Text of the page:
Ireland v Pakistan, ICC World Twenty20, The Oval

Pakistan out to "crush" Ireland

Osman Samiuddin

June 14, 2009

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Match Facts
Monday, June 15
Start time 1330 local (1230 GMT)

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Abdul Razzaq in his delivery stride, New Zealand v Pakistan, ICC World Twenty20 Super Eights, The Oval, June 13, 2009
The return of Abdul Razzaq has added spice to Pakistan's already fiery bowling attack © Getty Images
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Revenge will be one theme for sure. But bigger than that will be Pakistan's opportunity to advance to the semi-finals; Sri Lanka's narrow win over Ireland now means that any kind of Pakistan win against the Irish almost certainly sends them through to the semis (barring some outlandish scenarios) on net run-rate.

If they do get there, it will be some achievement given that they have yet to hit their peak and that nobody is really sure where that peak may be. But their bowling was always a threat and once they got the England game out of the way, it has mostly lived up to its reputation. The return of Abdul Razzaq has livened things up and with Umar Gul, Shahid Afridi and Saeed Ajmal, they were lively in any case.

The batting is still a worry and even a 100-run target against New Zealand entailed losses. In particular, concerns centre on the form of Misbah-ul-Haq and Shoaib Malik; powerhouses in the last World Cup, they have scored 144 runs between them here, just six more than Younis Khan and at vastly inferior strike rates. Incidentally, Pakistan's press has been rife with rumours of a growing rift between the pair and the captain; Abdul Qadir's claims about Malik does nothing to dispel the speculation.

The Irish, as ever, will do their best to exploit any such issue to their advantage. They may be playing only for pride but for an Associate nation in a big tournament that is often the main motivation. Few have been unimpressed by them and only inexperience cost them the chance of an upset over Sri Lanka. They will also need no reminding of the events of the 2007 50-over World Cup. Theoretically, if they can beat Pakistan in a 50-over game, then in a Twenty20 game, the chances increase.

Form guide
(last five matches, most recent first)

Pakistan WLWLW

Ireland LLLWN/R

Watch out for
Umar Gul is peaking for Pakistan at just the right time and his world-best figures against New Zealand means he is now joint leading wicket-taker in the tournament. A little stutter early on has been overcome and that frighteningly accurate yorker is back.

Ireland's opening bowlers Boyd Rankin and Trent Johnston bowled fine spells against Sri Lanka and if conditions are murky overhead, Pakistan's batsmen will not much like their swing, seam and bounce.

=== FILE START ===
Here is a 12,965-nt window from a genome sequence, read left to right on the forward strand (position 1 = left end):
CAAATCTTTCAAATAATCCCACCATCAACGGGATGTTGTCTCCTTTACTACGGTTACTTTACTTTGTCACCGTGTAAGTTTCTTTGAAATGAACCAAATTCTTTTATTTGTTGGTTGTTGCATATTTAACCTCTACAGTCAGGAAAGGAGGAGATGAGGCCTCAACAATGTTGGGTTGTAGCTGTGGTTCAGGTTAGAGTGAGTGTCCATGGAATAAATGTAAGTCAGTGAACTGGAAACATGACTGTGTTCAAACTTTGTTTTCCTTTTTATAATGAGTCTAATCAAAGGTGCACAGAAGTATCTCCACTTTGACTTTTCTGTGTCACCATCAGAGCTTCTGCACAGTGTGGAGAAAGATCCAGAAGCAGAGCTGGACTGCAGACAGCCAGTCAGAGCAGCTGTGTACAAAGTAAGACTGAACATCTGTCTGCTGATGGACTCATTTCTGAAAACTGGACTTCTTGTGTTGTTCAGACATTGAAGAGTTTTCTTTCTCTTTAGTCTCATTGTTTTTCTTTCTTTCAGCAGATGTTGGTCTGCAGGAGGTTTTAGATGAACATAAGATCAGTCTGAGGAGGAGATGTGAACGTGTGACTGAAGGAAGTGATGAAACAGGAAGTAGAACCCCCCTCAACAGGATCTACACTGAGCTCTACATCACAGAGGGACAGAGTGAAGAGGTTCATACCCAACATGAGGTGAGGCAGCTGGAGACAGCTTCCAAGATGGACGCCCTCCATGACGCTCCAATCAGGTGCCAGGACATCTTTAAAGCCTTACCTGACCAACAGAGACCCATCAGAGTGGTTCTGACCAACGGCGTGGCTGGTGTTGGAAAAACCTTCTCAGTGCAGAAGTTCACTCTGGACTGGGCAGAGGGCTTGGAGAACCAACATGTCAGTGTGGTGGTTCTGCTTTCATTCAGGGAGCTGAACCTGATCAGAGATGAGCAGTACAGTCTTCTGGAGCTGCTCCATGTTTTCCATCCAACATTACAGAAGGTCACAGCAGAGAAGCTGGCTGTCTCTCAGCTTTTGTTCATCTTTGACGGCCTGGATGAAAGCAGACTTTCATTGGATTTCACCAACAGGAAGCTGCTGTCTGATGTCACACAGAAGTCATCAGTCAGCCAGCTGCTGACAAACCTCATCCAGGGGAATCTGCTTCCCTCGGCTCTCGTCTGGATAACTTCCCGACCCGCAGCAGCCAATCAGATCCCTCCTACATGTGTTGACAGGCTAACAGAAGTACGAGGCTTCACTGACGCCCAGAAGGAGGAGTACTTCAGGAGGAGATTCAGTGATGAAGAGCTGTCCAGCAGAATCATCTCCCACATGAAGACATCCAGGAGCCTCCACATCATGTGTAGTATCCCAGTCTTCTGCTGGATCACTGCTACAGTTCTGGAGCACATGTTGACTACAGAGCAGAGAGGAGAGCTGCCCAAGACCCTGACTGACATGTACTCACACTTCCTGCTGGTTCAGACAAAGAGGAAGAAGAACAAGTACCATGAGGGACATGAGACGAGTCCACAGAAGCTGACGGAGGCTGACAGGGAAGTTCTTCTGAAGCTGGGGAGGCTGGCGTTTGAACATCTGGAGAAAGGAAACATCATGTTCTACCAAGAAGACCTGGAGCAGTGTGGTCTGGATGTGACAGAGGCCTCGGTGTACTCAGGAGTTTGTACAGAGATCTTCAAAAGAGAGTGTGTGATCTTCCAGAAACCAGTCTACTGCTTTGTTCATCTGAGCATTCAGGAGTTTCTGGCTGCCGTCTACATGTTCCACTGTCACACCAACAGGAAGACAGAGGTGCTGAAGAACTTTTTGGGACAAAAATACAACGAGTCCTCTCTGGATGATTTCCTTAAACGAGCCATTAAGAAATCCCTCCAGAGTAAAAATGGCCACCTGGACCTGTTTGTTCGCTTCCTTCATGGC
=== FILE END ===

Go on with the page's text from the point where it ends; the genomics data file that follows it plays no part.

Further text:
Team news

Given the nature of their win over New Zealand, Pakistan are unlikely to make any changes to their XI.

Pakistan: (probable) 1 Shahzaib Hassan, 2 Kamran Akmal (wk), 3 Shoaib Malik, 4 Misbah-ul-Haq, 5 Younis Khan (capt), 6 Abdul Razzaq, 7 Shahid Afridi, 8 Fawad Alam, 9 Umar Gul, 10 Mohammad Aamer, 11 Saeed Ajmal

Niall O'Brien aggravated his ankle injury against Sri Lanka but the way he is, he'd probably have had to lost a leg altogether to miss a match.

Ireland: (probable) 1 William Porterfield (capt), 2 Gary Wilson, 3 Niall O'Brien (wk), 4 Andre Botha, 5 Kevin O'Brien, 6 John Mooney, 7 Alex Cusack, 8 Trent Johnston, 9 Kyle McCallan, 10 Regan West, 11 Boyd Rankin

Stats and trivia

  • 4 - Number of Pakistan players taking part tomorrow who played in the defeat to Ireland in the 2007 World Cup
  • 7 - Number of Irish players taking part tomorrow who played in the same match

Quotes

"We can't wait to play Ireland. My advice to the boys about that game? Just crush them."
Younis Khan is crystal clear about what he wants.

"He didn't even ask for a runner. It was never in his head."
William Porterfield on Niall O'Brien after Ireland's wicketkeeper turned over his already-injured right ankle

Osman Samiuddin is Pakistan editor of Cricinfo

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© ESPN Sports Media Ltd.

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Osman SamiuddinClose
Osman Samiuddin Osman spent the first half of his life pretending he discovered reverse swing with a tennis ball half-covered with electrical tape. The second half of his life was spent trying, and failing, to find spiritual fulfillment in the world of Pakistani advertising and marketing. The third half of his life will be devoted to convincing people that he did discover reverse swing. And occasionally writing about cricket. And learning mathematics.
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